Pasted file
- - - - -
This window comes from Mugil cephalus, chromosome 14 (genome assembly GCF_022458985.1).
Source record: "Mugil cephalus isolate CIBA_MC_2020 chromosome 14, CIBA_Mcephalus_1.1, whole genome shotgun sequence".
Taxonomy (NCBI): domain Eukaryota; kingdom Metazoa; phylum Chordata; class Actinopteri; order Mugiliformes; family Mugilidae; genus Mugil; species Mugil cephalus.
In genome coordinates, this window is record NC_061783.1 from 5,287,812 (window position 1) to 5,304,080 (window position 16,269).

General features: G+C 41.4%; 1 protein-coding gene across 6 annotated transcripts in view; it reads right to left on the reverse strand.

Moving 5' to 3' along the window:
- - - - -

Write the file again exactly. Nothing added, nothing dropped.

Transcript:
This window comes from Mugil cephalus, chromosome 14 (genome assembly GCF_022458985.1).
Source record: "Mugil cephalus isolate CIBA_MC_2020 chromosome 14, CIBA_Mcephalus_1.1, whole genome shotgun sequence".
Taxonomy (NCBI): domain Eukaryota; kingdom Metazoa; phylum Chordata; class Actinopteri; order Mugiliformes; family Mugilidae; genus Mugil; species Mugil cephalus.
In genome coordinates, this window is record NC_061783.1 from 5,287,812 (window position 1) to 5,304,080 (window position 16,269).

General features: G+C 41.4%; 1 protein-coding gene across 6 annotated transcripts in view; it reads right to left on the reverse strand.

Moving 5' to 3' along the window: